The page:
The Point After: Money talks and Goodell listens

Pat Higgins | Sports Editor

Money makes the world go round. If you don’t think so, ask the Minnesota Vikings.

After deactivating star running back Adrian Peterson before Sunday’s game against the Patriots in light of accusations that Peterson disciplined his son earlier this year with a switch (a tree branch), general manager Rick Spielman announced Monday that Peterson would be reactivated for Week 3. Peterson was indicted last Friday on a child abuse charge for hitting his 4-year-old son with a tree branch.

Later Monday night, Radisson, a hotel chain that sponsors the Vikings organization, announced it was suspending its sponsorship with the team.

“Radisson takes this matter very seriously particularly in light of our long-standing commitment to the protection of children,” the company said in a statement. “We are closely following the situation and effective immediately, Radisson is suspending its limited sponsorship with the Minnesota Vikings while we evaluate the facts and circumstances.”

On Wednesday, Nike suspended its contract with Peterson. Company spokesman Kejuan Wilkins said, “Nike in no way condones child abuse or domestic violence of any kind and has shared our concerns with the NFL.” Later that day, Vikings owner Zygi Wilf announced the organization “made a mistake” and deactivated Peterson for a second time, this time placing the running back on the NFL’s exempt list until the case is resolved.

For the second time in as many weeks, league officials found themselves backpedaling in the light of harsh criticism from corporate sponsors and charities. Last week, Goodell announced Ray Rice was suspended indefinitely, just three months after he slapped the former Ravens running back on the wrist with a two-game suspension.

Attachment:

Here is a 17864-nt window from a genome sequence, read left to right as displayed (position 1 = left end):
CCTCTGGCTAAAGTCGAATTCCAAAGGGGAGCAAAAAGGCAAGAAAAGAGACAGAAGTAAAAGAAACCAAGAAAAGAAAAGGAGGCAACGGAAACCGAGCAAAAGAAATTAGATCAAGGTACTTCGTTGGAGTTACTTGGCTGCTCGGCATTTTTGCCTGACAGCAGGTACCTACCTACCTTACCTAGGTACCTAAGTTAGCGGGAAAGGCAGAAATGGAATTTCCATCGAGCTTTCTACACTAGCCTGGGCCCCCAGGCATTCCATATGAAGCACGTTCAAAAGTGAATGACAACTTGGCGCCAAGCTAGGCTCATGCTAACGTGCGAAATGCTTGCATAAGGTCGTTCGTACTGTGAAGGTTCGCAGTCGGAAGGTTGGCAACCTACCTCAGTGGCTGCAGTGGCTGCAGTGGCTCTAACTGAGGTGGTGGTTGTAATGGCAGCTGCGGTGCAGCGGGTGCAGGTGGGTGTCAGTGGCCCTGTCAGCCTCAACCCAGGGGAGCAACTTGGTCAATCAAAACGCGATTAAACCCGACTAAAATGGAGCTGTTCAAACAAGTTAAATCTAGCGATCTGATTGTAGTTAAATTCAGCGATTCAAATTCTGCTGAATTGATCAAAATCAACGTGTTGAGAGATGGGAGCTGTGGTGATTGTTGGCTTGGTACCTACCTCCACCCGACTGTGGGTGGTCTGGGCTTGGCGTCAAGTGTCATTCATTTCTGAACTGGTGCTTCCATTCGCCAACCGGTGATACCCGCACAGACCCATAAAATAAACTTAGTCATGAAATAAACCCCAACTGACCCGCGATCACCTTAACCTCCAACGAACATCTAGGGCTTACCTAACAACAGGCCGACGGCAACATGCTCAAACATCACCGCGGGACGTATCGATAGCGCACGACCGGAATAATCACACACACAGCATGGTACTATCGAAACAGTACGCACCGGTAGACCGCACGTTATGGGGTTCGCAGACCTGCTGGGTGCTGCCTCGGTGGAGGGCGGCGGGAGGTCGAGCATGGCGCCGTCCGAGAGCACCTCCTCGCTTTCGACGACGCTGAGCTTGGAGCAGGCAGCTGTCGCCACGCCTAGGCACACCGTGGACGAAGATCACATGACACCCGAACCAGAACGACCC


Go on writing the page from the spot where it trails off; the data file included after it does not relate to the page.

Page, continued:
The Denver Broncos and Seattle Seahawks will face off in a Super Bowl rematch this Sunday afternoon at 4:25 p.m., but that’s the last thing you’ll hear anyone talking about when the subject of the NFL comes to mind. The shield that Comissioner Roger Goodell says he works so hard to protect continues to take heavy fire from all angles.

So why has the NFL been enacting reactive policy in the last two weeks? Perhaps it’s because league officials in New York, Baltimore and Minnesota looked themselves in the mirror and magically readjusted their moral compasses.

But the more likely answer is money.

The NFL is a business. It’s the richest and most profitable sports league in the world. Reports of players beating their wives and children is bad for business.

When the Vikings play without Adrian Peterson for a week, their chances of winning plummet. They lost badly to the Patriots on Sunday, 30-7. But when corporate sponsors begin suspending contracts in response to irresponsible personnel decisions, the chances of maintaining profits plummet. At the end of the day, that’s what really matters to Goodell and the owners who work under him.

Amheuser-Busch, Pepsico, Campbell’s Soup, McDonald’s and Visa are among the latest league sponsors to publicly communicate their dissatisfaction with the way the NFL has handled the subject of domestic violence.

Amheuser-Busch, a company that pays $200 million annually to advertise on NFL platforms, wrote in a statement that the company is “disappointed and increasingly concerned by the recent incidences that have overshadowed this NFL season.”

McDonald’s added that “domestic violence and abuse are unacceptable behaviors and have no place in sports, or anywhere.”

Surely, the angst these sponsors have voiced have gotten the NFL’s attention. Goodell’s spokesman Brian McCarthy said league officials understand the reasoning for such sharp criticism from these mega-sponsors.

“We are taking action and there will be much more to come,” he said.

Panthers defensive back Greg Hardy, who also faces charges of domestic abuse, was placed on the same exempt list on which the Vikings placed Peterson. More action will likely follow. But what’s most disturbing about the issue of domestic violence and the league’s policing of it is that significant threats to the NFL’s bottom line are the catalyst for change, and not the heinous acts committed by those guilty.

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